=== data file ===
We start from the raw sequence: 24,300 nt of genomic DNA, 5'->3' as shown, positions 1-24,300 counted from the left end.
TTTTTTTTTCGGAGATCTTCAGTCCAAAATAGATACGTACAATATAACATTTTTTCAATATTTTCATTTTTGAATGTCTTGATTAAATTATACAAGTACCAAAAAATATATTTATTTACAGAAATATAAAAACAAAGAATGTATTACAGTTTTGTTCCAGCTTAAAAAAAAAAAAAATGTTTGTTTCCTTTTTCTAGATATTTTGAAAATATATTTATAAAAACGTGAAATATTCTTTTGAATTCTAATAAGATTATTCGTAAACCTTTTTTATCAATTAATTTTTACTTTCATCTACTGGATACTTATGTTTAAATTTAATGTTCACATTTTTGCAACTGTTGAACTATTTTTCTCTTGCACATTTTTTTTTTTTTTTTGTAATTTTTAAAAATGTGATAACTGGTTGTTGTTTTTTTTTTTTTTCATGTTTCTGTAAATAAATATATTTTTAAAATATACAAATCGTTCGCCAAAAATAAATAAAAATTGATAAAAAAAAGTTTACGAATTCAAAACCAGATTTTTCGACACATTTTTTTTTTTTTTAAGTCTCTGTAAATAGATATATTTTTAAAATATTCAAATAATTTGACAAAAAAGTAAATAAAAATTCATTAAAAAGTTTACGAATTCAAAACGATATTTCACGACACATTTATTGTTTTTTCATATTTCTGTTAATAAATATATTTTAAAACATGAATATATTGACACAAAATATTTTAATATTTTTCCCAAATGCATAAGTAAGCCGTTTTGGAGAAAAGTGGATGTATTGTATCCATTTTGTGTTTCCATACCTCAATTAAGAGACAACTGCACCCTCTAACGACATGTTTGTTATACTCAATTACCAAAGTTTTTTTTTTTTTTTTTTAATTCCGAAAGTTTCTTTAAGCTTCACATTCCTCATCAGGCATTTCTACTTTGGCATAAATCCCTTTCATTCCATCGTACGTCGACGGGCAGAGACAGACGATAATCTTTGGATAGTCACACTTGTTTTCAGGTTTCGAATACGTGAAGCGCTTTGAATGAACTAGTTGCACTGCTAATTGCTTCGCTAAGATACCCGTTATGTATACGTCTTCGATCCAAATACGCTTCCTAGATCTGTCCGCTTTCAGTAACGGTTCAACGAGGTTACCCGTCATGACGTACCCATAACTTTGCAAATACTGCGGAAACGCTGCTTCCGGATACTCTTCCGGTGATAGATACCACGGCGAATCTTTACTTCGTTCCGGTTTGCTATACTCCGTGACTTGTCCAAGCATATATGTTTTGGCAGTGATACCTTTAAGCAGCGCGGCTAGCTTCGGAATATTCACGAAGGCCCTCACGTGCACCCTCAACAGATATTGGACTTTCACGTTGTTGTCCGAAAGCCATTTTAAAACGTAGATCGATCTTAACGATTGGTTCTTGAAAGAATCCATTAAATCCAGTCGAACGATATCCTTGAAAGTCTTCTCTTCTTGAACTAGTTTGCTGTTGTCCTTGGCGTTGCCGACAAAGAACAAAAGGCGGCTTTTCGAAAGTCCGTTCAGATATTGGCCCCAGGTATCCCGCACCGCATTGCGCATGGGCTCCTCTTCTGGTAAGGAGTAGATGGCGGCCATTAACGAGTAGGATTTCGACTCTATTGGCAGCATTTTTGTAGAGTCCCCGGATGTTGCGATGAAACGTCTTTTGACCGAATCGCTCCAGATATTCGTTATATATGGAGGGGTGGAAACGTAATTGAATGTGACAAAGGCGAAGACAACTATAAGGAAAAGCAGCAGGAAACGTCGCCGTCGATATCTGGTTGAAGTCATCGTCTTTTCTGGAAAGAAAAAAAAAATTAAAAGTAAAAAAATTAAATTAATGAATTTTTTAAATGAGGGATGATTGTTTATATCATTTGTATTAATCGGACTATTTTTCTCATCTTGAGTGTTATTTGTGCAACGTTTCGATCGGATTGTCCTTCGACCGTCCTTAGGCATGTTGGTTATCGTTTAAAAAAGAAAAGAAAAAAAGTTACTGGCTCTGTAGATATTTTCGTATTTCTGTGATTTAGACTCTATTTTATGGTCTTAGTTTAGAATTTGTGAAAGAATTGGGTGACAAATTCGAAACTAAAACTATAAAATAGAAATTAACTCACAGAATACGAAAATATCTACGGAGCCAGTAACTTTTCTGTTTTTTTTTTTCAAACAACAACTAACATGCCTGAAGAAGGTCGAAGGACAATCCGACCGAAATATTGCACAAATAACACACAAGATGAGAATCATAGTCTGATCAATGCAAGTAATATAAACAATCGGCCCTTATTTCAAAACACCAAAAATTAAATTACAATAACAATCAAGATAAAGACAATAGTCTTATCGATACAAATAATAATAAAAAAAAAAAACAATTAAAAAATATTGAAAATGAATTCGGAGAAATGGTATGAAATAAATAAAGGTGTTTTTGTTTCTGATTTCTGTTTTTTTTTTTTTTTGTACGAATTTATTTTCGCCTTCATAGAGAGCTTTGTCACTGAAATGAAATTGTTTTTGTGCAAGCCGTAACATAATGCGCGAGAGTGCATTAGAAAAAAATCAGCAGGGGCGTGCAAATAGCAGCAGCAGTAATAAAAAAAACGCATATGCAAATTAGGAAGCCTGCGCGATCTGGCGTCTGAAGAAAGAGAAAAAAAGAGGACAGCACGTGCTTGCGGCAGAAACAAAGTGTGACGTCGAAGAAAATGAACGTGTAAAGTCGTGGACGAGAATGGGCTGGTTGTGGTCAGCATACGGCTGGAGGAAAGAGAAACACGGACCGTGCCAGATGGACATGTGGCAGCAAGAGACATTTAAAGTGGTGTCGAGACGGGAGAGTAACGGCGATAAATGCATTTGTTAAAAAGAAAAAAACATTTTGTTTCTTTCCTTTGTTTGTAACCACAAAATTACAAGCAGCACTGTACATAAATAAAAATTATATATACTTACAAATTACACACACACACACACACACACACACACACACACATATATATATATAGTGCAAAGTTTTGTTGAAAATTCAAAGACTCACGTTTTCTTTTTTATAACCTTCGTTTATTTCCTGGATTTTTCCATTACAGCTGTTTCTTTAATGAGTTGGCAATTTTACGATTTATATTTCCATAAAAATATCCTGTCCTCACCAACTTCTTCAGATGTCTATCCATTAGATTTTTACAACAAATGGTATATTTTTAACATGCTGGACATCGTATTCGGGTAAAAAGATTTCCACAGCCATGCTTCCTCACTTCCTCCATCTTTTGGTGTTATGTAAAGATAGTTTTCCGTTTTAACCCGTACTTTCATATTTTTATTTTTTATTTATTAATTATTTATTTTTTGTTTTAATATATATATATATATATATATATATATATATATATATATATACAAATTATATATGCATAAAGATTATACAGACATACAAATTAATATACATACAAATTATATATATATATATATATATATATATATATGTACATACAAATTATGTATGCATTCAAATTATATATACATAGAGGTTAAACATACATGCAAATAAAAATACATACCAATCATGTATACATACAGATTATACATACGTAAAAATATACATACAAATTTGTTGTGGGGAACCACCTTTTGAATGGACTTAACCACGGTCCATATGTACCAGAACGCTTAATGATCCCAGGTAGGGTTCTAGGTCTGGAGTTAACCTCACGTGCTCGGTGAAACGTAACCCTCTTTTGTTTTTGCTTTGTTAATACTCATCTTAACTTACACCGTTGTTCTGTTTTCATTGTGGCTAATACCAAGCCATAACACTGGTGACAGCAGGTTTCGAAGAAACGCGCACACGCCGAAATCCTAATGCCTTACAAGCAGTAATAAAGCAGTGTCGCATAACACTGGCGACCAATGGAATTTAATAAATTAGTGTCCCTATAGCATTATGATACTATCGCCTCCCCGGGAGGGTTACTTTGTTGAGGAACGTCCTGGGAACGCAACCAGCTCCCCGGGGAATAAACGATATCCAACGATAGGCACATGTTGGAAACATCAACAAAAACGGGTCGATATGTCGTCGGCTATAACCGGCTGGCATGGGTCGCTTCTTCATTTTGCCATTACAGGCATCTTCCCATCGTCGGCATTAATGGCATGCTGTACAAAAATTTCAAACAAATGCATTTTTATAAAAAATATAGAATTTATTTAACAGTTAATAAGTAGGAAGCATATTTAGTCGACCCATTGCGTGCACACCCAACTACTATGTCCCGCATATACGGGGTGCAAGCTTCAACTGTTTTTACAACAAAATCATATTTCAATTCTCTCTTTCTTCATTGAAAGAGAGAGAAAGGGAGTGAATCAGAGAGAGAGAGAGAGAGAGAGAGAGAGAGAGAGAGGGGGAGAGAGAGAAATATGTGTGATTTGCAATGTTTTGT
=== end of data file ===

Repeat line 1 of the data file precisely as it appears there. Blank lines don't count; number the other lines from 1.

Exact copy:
We start from the raw sequence: 24,300 nt of genomic DNA, 5'->3' as shown, positions 1-24,300 counted from the left end.